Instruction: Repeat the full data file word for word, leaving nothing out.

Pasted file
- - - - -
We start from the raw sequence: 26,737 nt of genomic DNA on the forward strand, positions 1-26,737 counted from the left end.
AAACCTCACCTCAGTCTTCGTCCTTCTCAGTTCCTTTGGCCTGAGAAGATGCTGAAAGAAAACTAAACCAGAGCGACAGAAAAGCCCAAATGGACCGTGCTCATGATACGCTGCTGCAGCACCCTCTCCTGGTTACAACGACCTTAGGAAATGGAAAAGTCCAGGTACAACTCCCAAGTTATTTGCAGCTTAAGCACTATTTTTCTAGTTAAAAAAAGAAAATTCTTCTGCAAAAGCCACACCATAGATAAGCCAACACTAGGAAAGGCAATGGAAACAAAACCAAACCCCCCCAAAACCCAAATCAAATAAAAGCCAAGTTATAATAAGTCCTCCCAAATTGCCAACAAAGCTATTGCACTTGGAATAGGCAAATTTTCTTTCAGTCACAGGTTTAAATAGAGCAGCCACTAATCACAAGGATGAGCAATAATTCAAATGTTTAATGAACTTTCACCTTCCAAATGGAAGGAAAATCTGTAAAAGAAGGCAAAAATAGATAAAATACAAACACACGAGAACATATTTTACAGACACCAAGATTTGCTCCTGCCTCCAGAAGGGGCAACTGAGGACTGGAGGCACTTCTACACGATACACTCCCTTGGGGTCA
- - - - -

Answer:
We start from the raw sequence: 26,737 nt of genomic DNA on the forward strand, positions 1-26,737 counted from the left end.
AAACCTCACCTCAGTCTTCGTCCTTCTCAGTTCCTTTGGCCTGAGAAGATGCTGAAAGAAAACTAAACCAGAGCGACAGAAAAGCCCAAATGGACCGTGCTCATGATACGCTGCTGCAGCACCCTCTCCTGGTTACAACGACCTTAGGAAATGGAAAAGTCCAGGTACAACTCCCAAGTTATTTGCAGCTTAAGCACTATTTTTCTAGTTAAAAAAAGAAAATTCTTCTGCAAAAGCCACACCATAGATAAGCCAACACTAGGAAAGGCAATGGAAACAAAACCAAACCCCCCCAAAACCCAAATCAAATAAAAGCCAAGTTATAATAAGTCCTCCCAAATTGCCAACAAAGCTATTGCACTTGGAATAGGCAAATTTTCTTTCAGTCACAGGTTTAAATAGAGCAGCCACTAATCACAAGGATGAGCAATAATTCAAATGTTTAATGAACTTTCACCTTCCAAATGGAAGGAAAATCTGTAAAAGAAGGCAAAAATAGATAAAATACAAACACACGAGAACATATTTTACAGACACCAAGATTTGCTCCTGCCTCCAGAAGGGGCAACTGAGGACTGGAGGCACTTCTACACGATACACTCCCTTGGGGTCA